And now some myths that a lot of people believe in:


1] Used cars carry high maintenace costs:
Its quite normal for one to have that feeling, but with Honda's , Toyota's around, one can safely assume zero maintenance costs. Japanese cars are very well known to be highly durable and efficient with their mileage. Their safety equipment is up to date, and comparable to new cars. Manufacturer's warranty is still in effect. Most new cars have 36 month general warranties, many have 48 months, and a few have 60 months all transferable to new owners. Many used car dealers certify almost-new used cars with comprehensive inspections and guarantees. Today, most modern cars are built to such high standards that second-hand no longer means second-rate.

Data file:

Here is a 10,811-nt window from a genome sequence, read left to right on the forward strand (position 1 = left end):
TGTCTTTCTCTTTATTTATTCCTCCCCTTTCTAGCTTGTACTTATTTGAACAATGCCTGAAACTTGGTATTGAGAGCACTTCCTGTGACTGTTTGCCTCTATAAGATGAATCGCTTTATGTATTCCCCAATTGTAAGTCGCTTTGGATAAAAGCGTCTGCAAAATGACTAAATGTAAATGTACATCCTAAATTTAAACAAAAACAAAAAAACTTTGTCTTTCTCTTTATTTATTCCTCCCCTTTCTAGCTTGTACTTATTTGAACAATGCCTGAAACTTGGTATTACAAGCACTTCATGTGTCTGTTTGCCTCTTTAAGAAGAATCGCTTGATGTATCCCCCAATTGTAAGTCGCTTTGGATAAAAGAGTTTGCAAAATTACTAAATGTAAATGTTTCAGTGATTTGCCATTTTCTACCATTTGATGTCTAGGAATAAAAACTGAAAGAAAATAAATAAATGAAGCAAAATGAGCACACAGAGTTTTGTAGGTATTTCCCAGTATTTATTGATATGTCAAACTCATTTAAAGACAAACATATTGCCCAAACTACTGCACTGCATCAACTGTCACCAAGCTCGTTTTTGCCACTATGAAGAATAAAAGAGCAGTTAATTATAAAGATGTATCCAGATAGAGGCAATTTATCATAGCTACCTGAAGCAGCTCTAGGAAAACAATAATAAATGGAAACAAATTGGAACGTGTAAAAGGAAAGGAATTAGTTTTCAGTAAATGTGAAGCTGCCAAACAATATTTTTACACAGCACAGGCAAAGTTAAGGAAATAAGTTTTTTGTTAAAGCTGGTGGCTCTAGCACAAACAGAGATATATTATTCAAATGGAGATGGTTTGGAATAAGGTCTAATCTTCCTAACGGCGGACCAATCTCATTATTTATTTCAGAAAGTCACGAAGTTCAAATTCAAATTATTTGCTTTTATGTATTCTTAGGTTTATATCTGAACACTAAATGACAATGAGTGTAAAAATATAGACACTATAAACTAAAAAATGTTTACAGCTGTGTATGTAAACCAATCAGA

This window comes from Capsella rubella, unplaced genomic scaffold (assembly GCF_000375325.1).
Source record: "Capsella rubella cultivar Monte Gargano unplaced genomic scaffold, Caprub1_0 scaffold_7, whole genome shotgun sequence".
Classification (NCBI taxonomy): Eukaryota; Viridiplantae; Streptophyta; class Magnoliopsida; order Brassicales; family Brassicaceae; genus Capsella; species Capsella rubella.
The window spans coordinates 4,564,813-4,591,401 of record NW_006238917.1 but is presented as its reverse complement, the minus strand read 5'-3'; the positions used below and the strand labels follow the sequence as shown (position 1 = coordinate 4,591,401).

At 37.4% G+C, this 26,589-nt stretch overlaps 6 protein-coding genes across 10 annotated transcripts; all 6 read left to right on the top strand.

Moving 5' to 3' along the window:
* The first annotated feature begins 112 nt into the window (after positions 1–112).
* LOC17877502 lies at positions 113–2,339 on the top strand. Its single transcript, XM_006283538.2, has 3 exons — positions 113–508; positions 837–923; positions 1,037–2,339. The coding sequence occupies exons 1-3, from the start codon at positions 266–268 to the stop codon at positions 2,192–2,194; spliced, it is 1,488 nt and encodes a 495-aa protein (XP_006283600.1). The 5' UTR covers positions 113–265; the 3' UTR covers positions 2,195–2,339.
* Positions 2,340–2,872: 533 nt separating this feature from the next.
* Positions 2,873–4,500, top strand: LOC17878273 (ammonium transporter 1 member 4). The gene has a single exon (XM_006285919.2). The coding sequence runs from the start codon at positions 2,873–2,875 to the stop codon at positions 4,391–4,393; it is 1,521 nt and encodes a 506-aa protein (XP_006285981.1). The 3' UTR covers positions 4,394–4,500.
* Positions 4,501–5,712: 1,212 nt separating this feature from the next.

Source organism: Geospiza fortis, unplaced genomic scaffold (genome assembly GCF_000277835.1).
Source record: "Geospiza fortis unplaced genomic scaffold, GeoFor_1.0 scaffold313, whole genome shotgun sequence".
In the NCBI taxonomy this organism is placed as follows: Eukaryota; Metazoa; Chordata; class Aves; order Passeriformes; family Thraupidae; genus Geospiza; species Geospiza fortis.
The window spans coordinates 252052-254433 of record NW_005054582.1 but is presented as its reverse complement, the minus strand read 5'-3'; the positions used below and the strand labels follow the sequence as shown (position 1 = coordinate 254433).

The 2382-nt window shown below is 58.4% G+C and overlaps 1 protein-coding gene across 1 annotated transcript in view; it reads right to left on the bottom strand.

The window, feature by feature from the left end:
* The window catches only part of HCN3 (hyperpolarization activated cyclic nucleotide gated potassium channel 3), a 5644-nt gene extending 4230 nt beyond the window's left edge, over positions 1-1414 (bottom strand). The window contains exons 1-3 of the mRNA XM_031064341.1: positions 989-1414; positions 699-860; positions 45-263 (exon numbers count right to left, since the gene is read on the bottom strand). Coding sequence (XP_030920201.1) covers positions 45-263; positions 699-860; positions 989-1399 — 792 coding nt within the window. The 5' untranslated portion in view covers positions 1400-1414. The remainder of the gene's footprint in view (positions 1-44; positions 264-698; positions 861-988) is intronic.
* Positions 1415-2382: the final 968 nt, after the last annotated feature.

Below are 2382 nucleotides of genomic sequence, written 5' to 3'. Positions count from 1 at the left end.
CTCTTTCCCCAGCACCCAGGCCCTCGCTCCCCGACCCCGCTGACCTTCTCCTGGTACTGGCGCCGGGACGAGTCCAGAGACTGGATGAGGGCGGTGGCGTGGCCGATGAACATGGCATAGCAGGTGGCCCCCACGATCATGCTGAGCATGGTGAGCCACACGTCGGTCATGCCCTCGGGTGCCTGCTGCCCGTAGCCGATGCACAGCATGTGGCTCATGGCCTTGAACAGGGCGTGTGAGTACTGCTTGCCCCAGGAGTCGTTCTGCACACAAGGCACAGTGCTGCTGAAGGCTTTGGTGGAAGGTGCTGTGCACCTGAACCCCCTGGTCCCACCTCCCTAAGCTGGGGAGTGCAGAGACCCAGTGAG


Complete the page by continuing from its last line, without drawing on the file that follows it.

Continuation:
2] Driving a new car has its own experience:
I think its very subjective. But if you opt for a decent used car, say a 2004/2005 model which has been maintained well, you won't feel the difference. Furthermore even if there is such a thing as driving a new car, than I think it doesn't last too long beyong initial couple of months.




Cars are terrible investments. In their most basic form, they are merely a tool to get us from A to B. In their most elaborate form they can be a “shiny” tool that gets us from A to B, but with more luxuries. But either way, they are not likely to be much of a financial benefit. Add on maintenance, repairs, interest on the loan, and insurance and you can quickly see that automobiles can have quite a large negative effect on our finances.